Why do I always do things backwards?
I saw Silence: The Musical, a musical parody of “Silence of the Lambs“. I’ve never seen the movie.
I saw Evil Dead: The Musical, a musical parody of “Evil Dead“… and its sequels. I’ve never seen the movie.
I saw Triassic Parq: The Musical, a musical parody of “Jurassic Park“. I’ve never seen the movie.
I saw “A Very Brady Musical“. I’ve never seen…. oh, it’s worse. I have seen “The Brady Bunch”
My point is: I’ve seen numerous movies in stage form long before I’ve ever seen the celluloid original. So, of course, it should be no surprise that I went to go see Pulp Shakespeare (or Bard Fiction) (FB)† at Theatre Asylum (FB) without having ever seen the original movie, “Pulp Fiction“. In fact, I’ve only seen two Quentin Tarantino movies, “Django Unchained” and “Inglourious Basterds“, and both of those were on Showtime, not in the theater, and were originally seen in a disconnected, scenes out of order fashion. But the tagline for the production: “Ever wonder what Quentin Tarantino’s masterpiece PULP FICTION would be like reimagined by the immortal William Shakespeare?” just drew me in. So, the first thing I did when I got home from the show was to open up Wikipedia and read the synopsis of “Pulp Fiction”. Accordingly, let’s look at the story through two sets of eyes: the first those of a newbie unfamiliar with Pulp Fiction, and passingly familiar with Shakespeare; the second through the same eyes after reading the plot of “Pulp Fiction”.
I’m pleased to say that the story (credited to Ben Tallen (FB), Aaron Greer (FB), and Brian Watson-Jones (FB), who compiled it and edited it for performance from material developed by the Pulp Bard Wiki based on a concept originated by Kevin Pease — and they do credit all the contributors in the program)… anyway, I’m pleased to say that the story seems to fit in the Shakespeare realm quite well (I can just imagine this being done at a Ren Faire!), and was in iambic pentameter. This was initially hard to get used to (but, then again, so is the opening scene and flashback), but then became normal. I’ve had this happen with other Shakespeare plays.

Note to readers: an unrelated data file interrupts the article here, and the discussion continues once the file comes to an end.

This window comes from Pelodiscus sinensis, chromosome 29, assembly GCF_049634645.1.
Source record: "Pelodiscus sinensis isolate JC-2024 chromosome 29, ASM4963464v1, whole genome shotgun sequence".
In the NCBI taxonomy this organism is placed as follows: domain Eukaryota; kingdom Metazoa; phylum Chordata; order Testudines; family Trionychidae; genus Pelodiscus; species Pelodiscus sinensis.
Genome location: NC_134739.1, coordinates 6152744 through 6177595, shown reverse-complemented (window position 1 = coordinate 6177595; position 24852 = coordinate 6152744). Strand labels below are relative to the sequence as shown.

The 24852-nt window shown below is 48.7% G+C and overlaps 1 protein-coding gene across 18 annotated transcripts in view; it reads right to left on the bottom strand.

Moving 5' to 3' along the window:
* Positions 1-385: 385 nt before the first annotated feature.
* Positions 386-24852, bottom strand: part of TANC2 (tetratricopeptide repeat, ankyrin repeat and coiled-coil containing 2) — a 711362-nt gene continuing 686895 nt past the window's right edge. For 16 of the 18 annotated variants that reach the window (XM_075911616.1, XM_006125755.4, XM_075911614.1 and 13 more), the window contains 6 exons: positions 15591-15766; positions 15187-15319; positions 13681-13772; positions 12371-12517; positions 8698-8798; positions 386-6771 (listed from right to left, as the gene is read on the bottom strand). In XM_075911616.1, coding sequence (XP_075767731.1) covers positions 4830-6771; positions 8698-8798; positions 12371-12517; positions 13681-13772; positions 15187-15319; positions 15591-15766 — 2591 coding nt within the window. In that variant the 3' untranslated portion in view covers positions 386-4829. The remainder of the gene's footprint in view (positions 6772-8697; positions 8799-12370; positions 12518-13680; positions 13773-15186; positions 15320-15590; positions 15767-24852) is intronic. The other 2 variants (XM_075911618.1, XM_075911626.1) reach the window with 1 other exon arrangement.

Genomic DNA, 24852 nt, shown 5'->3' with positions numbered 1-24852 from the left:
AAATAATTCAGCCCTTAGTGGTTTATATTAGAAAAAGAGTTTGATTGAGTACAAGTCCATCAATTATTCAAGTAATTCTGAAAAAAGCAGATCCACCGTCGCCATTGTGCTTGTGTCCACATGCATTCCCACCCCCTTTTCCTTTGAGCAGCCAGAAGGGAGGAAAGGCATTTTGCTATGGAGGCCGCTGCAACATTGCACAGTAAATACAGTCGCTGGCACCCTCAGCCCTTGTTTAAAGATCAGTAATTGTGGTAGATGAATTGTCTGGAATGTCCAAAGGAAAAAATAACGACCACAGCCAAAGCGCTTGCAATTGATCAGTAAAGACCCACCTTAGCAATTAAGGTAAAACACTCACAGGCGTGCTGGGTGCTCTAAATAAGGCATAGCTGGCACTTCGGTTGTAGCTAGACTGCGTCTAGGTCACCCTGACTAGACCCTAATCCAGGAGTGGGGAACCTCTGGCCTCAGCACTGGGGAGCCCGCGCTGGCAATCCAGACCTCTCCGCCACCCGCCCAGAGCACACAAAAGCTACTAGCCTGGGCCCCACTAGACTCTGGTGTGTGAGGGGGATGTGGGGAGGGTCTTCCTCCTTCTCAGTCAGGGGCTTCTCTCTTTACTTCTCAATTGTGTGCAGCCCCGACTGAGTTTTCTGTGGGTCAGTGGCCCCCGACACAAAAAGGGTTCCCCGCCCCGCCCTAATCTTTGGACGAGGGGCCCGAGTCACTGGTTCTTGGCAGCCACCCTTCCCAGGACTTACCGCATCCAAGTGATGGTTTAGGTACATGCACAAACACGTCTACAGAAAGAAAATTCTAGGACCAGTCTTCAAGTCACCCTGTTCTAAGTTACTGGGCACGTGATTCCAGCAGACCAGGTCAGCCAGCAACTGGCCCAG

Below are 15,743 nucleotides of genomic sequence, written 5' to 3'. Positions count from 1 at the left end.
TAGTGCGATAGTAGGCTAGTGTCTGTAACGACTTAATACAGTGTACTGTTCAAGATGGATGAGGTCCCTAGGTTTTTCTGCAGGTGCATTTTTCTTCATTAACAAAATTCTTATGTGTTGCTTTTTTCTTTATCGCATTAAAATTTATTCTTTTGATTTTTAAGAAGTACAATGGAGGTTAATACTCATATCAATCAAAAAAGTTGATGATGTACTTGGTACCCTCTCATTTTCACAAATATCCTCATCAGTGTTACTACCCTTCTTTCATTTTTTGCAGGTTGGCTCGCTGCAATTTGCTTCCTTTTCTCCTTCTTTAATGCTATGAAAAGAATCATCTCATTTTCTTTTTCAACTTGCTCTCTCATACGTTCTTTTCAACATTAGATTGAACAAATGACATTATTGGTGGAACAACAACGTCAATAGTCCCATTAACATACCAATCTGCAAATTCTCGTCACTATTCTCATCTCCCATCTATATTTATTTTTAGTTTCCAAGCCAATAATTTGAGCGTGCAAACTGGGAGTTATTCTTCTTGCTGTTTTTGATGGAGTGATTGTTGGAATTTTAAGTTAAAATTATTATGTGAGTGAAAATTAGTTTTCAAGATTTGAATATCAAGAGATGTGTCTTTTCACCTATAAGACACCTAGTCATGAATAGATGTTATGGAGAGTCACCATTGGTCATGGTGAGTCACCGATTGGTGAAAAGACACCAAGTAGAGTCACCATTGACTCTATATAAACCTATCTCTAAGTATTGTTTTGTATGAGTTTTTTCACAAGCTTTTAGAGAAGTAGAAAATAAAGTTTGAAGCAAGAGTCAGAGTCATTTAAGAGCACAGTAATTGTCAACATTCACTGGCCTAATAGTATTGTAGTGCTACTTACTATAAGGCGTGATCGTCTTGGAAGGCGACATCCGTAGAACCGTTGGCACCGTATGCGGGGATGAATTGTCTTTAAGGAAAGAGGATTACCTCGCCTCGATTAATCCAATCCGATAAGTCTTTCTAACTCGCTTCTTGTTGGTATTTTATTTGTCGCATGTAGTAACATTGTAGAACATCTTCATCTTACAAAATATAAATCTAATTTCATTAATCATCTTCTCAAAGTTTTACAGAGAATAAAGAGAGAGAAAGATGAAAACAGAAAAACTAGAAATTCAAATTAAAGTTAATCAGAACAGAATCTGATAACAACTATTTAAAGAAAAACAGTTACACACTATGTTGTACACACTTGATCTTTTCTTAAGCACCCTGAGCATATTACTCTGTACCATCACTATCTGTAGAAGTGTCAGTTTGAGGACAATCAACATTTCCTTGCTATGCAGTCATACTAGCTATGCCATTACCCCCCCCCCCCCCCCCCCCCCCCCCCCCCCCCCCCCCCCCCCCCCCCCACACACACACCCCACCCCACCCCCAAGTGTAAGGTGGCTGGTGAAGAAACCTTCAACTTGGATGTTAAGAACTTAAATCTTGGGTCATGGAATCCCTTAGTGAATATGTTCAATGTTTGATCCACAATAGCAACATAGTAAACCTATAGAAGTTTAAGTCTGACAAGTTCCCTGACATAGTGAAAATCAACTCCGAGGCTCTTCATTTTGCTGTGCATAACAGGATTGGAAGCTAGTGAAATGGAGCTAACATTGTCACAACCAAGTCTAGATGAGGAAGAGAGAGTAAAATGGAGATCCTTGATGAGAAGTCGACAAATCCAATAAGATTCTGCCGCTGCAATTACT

For someone unfamiliar with Pulp Fiction, I found it surprisingly easy to pick up the storyline, although the non-linear nature eluded me until I got to the last scene. The lead characters were well played, and one could easily see how they had taken modern stereotypes and translated them back to Elizabethan days. Even the Tarantino cartoon violence that I appreciated so well in Django was present in Pulp Shakespeare with the easy and rapid dispatch of characters. I could even see the archtype of the actors that were being parodied without even knowing who the original actors were. The dialogue was funny even without the original film context. The scenes played out well, and some were particularly hilarious (I’m thinking the “Vincenzio de la Vegal and Lady Mia Wallace” sequence, as well as “The Gold Portable Timekeeper”. In short, even though I didn’t know the film, I found the play quite enjoyable (although a little confusing at the start).